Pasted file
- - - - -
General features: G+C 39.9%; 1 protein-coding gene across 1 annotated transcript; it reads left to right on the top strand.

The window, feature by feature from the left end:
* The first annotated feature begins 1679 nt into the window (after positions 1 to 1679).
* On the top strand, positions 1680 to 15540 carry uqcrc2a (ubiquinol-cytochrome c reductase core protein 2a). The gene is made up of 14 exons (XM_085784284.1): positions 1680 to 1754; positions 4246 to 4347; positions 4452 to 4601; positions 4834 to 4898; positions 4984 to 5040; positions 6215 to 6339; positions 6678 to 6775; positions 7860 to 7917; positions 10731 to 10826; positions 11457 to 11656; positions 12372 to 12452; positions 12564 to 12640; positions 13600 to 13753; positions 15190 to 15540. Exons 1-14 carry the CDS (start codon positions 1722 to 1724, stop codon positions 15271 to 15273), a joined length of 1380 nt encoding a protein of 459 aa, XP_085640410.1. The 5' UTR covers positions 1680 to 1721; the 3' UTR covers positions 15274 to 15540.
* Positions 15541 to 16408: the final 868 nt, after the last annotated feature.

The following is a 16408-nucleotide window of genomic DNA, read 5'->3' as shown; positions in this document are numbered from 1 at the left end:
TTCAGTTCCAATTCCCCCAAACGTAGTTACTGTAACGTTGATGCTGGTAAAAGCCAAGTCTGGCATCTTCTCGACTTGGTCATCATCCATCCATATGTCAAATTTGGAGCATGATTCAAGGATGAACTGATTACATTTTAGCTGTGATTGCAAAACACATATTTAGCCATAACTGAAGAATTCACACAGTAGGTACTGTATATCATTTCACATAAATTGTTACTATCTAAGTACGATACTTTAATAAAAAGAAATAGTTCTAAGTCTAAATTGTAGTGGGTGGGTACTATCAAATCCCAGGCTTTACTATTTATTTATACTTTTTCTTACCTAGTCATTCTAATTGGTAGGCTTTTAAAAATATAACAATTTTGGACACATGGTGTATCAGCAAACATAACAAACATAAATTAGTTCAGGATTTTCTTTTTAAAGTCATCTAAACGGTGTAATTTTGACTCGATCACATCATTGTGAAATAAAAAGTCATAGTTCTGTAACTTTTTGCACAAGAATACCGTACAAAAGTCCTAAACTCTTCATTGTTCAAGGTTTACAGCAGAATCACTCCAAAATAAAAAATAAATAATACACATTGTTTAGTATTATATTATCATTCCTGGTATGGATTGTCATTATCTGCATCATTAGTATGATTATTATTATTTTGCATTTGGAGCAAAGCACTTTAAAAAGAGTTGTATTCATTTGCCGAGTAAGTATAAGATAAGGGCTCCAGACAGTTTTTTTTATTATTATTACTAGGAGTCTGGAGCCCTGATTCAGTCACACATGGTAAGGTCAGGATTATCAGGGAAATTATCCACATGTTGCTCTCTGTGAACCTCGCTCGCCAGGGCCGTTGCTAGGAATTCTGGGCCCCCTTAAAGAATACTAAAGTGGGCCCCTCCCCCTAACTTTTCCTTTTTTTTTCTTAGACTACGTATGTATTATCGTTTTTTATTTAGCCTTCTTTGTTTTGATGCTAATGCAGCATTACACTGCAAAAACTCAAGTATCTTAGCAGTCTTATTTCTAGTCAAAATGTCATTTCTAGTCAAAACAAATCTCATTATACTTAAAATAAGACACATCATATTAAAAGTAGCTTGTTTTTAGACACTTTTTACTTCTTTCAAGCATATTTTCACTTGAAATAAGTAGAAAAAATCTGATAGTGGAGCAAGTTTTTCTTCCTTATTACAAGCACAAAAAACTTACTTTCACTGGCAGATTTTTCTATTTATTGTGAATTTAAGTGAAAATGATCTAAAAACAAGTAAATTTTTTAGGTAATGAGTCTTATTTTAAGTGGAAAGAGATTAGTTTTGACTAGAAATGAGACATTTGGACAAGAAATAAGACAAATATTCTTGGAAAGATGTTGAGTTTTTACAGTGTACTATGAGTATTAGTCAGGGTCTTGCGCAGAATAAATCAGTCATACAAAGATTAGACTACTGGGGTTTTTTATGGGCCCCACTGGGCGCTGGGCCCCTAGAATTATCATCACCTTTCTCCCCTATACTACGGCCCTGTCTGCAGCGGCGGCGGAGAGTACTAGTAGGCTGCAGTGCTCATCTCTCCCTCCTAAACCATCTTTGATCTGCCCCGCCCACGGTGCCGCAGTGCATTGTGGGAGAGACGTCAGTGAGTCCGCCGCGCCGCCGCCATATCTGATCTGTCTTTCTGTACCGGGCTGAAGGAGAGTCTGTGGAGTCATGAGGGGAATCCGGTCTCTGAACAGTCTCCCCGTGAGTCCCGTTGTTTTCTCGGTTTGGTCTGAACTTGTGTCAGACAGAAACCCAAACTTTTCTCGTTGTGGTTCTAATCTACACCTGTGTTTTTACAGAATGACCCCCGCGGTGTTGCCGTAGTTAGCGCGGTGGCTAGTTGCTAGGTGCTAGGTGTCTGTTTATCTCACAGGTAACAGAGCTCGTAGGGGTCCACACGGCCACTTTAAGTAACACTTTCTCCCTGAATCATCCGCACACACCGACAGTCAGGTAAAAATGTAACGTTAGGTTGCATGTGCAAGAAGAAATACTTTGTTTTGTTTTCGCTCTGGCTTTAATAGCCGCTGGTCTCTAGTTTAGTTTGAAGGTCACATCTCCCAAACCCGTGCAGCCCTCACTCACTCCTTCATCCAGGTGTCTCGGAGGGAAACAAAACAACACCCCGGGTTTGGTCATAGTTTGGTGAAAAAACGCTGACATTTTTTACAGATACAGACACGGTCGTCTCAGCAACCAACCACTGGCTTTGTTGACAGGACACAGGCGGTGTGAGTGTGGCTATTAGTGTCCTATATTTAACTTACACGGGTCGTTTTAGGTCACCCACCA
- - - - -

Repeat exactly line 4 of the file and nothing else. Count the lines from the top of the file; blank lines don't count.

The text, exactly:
* On the top strand, positions 1680 to 15540 carry uqcrc2a (ubiquinol-cytochrome c reductase core protein 2a). The gene is made up of 14 exons (XM_085784284.1): positions 1680 to 1754; positions 4246 to 4347; positions 4452 to 4601; positions 4834 to 4898; positions 4984 to 5040; positions 6215 to 6339; positions 6678 to 6775; positions 7860 to 7917; positions 10731 to 10826; positions 11457 to 11656; positions 12372 to 12452; positions 12564 to 12640; positions 13600 to 13753; positions 15190 to 15540. Exons 1-14 carry the CDS (start codon positions 1722 to 1724, stop codon positions 15271 to 15273), a joined length of 1380 nt encoding a protein of 459 aa, XP_085640410.1. The 5' UTR covers positions 1680 to 1721; the 3' UTR covers positions 15274 to 15540.